William Kilpatrick’s articles have appeared in FrontPage Magazine, First Things, Catholic World Report, National Catholic Register, Jihad Watch, World, and Investor’s Business Daily.

FULL VIDEO: Pamela Geller Speaks at Tennessee Tea Party Coalition Despite Demands by Hamas linked, Un-indicted Co-Conspirator CAIR to Silence Truth Teller

FULL VIDEO: Pamela Geller Speaks at Tennessee Tea Party Coalition Despite Demands by Hamas linked, Un-indicted Co-Conspirator CAIR to Silence Truth Teller

45 minute video!!!!

Because you asked! Here is the full video of my remarks at the Tennessee Tea Party coalition on May 22. Despite the threats and intimidation of Islamic supremacist, Hamas-linked CAIR, the Tennessee tea party patriots stood by me, called CAIR a hate group, and did not cancel my appearance.

Islamic Free Speech Attack: Un-indicted Co-Conspirator, Hamas-Tied CAIR Demands Tennessee Tea Party Convention Cancel Pamela Geller

Disinformation: The Washington Post and The AP Lie By Omission, Whitewashing CAIR

The “Humanitarian Relief” Wing of Hamas and Al-Qaeda

The “Humanitarian Relief” Wing of Hamas and Al-Qaeda

Posted By John Perazzo On June 2, 2010 @ 12:29 am In FrontPage | 11 Comments

The Foundation for Human Rights and Freedom and Humanitarian Relief (better known by its Turkish acronym, IHH) is the group that organized the six-ship flotilla which recently tried, without success, to sail all the way to Gaza. Established [1] in Turkey in 1992, the Foundation sends aid [2] to distressed areas throughout the Middle East – in the form of food, medicine, vocational education, and building supplies. A prime destination for this aid is Gaza, where – according to IHH – Palestinians are being oppressed by an unjustified Israeli naval blockade. (For the record, that blockade was put in place to prevent Hamas [3], which controls Gaza politically and has fired thousands of rockets into southern Israeli towns in recent years, from importing additional weaponry from Iran and other allies abroad.)

For several days last week, as the flotilla approached Gaza, Israel issued warnings that the ships would not be permitted to reach their destination without first submitting to an inspection of their cargoes – to ensure that no weaponry was being transported. But when the respective crews of the vessels refused to comply, Israeli commandos took action and intercepted the flotilla in the early morning hours of May 31. The IHH-affiliated activists responded with violence, instantly attacking the commandos with knives and clubs, and throwing one of them overboard. In the melee that ensued, ten activists were killed and seven Israeli soldiers were wounded. How could this be? How can we be expected to believe that a well-meaning “humanitarian relief” group would ever behave in a manner that might provoke violent reprisals from Israeli troops? A more thorough examination of IHH’s history and affiliations explains everything.

While IHH is indeed involved [4] in the aforementioned humanitarian endeavors, its overall objectives are much broader. Belying the dove of peace [2] whose image appears on its logo, IHH overtly supports Hamas [5], is sympathetic [4] to al Qaeda [6], and maintained regular contact with al Qaeda cells and the Sunni insurgency during the bloodiest stretches of the Iraq War. Moreover, IHH has supported jihadist terror networks [2]not only in Iraq, but also in Bosnia, Syria, Afghanistan, and Chechnya. According to [4] Carnegie Endowment analyst Henri Barkey, IHH is “an Islamist organization” that “has been deeply involved with Hamas for some time.” A 2006 report [7] by the Danish Institute for International Studies characterized IHH as one of many “charitable front groups that provide support to Al-Qaida” and the global jihad.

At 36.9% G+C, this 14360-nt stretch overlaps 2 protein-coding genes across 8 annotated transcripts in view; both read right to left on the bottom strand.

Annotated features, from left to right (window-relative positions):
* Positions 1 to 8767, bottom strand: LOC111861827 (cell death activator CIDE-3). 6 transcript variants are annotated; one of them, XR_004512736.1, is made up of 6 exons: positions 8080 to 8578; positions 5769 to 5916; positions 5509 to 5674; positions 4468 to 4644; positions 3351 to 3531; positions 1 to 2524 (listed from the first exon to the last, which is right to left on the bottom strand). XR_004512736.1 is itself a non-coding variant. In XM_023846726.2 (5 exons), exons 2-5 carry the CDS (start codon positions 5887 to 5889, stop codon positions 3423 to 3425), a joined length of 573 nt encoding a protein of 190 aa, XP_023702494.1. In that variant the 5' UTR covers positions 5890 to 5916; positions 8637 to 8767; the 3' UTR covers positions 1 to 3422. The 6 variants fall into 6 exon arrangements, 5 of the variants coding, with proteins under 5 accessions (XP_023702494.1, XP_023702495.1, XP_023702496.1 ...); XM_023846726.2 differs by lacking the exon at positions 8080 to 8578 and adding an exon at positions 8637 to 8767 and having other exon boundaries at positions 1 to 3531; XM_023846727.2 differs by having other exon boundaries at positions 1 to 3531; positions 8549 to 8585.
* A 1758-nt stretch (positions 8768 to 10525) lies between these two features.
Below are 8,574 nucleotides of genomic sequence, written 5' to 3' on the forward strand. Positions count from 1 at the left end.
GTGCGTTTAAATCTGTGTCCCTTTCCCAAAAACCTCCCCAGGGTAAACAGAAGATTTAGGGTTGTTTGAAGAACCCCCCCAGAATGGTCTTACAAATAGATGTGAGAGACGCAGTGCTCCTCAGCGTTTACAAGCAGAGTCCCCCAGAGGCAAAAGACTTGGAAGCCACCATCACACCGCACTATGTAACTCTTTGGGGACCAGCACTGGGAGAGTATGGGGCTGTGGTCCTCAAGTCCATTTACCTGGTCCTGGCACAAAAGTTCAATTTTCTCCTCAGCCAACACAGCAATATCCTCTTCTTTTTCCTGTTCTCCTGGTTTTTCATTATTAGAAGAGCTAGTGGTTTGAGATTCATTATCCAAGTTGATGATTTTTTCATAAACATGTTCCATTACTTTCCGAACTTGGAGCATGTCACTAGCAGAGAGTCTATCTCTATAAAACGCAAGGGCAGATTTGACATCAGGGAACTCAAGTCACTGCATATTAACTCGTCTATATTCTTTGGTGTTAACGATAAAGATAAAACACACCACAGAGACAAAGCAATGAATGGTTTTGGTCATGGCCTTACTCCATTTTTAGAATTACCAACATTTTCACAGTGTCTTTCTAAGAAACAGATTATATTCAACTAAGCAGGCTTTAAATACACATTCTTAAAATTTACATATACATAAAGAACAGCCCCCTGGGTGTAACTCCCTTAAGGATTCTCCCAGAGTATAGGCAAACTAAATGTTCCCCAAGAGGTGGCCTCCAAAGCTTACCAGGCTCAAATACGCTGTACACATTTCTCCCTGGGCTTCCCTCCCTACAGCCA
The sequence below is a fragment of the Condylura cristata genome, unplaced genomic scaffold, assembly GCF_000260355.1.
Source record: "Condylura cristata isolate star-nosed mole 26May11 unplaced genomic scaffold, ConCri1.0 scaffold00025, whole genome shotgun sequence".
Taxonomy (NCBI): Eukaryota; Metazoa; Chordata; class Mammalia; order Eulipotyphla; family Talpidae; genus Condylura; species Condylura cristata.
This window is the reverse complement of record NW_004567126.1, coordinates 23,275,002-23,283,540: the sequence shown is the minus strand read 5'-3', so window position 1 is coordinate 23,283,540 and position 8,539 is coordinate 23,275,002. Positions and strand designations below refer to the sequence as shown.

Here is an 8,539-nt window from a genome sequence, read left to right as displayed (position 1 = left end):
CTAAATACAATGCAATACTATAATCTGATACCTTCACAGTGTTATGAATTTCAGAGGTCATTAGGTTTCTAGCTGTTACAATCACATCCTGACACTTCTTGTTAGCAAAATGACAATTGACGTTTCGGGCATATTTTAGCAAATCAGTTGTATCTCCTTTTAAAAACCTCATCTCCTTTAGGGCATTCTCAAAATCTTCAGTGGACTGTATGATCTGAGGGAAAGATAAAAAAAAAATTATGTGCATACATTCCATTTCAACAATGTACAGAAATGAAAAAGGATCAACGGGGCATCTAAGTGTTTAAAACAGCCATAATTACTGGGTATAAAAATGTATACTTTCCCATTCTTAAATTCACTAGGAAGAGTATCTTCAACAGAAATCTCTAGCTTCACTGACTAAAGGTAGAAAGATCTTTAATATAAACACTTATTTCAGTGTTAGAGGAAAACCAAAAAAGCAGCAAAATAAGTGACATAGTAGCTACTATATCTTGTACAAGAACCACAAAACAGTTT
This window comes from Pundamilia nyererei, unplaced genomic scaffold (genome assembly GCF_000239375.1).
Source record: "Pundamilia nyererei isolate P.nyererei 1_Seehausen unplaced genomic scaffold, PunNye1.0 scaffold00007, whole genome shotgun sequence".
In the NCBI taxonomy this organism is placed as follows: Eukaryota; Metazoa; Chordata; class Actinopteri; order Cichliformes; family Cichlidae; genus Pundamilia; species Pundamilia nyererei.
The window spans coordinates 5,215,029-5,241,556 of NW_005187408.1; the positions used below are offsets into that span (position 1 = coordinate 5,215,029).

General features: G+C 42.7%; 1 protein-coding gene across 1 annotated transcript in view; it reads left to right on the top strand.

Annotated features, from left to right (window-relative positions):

Is the IHH beginning to sound less and less like a “humanitarian relief” group? Let’s look a little deeper still.

According to a French intelligence report, in the mid-1990s [2] IHH leader Bülent Yildirim was directly involved in recruiting “veteran soldiers” to organize jihad activities, and in dispatching IHH operatives to war zones in Islamic countries to gain combat experience. The report also stated that IHH had transferred money as well as “caches of firearms, knives and pre-fabricated explosives” to Muslim fighters in those countries. Given this track record, can Israel’s concern about the contents of the IHH flotilla cargoes really be considered excessive or unwarranted?

In 1996, IHH continued to burnish its credentials as a “humanitarian relief” organization when an examination of its telephone records [2] showed that repeated calls had been made to an al Qaeda guest house in Milan and to Algerian terrorists operating in Europe. That same year, the U.S. government formally identified [1] IHH as having connections to extremist groups in Iran and Algeria.

In December 1997, Turkish authorities, acting on a tip from sources claiming that IHH leaders had purchased automatic weapons from other regional Islamic militant groups, initiated a domestic criminal investigation [8] of IHH. A thorough search of the organization’s Istanbul bureau uncovered a large assortment of firearms, explosives, bomb-making instructions, and a “jihad flag.” In addition, Turkish authorities seized a host of IHH documents whose contents ultimately led investigators to conclude that the group’s members “were going to fight in Afghanistan, Bosnia, and Chechnya.”

Near the end of 2000, IHH organized protests [2] against proposals to overthrow that humanitarian icon, Iraqi President Saddam Hussein [9]; American and Israeli flags were burned at these rallies.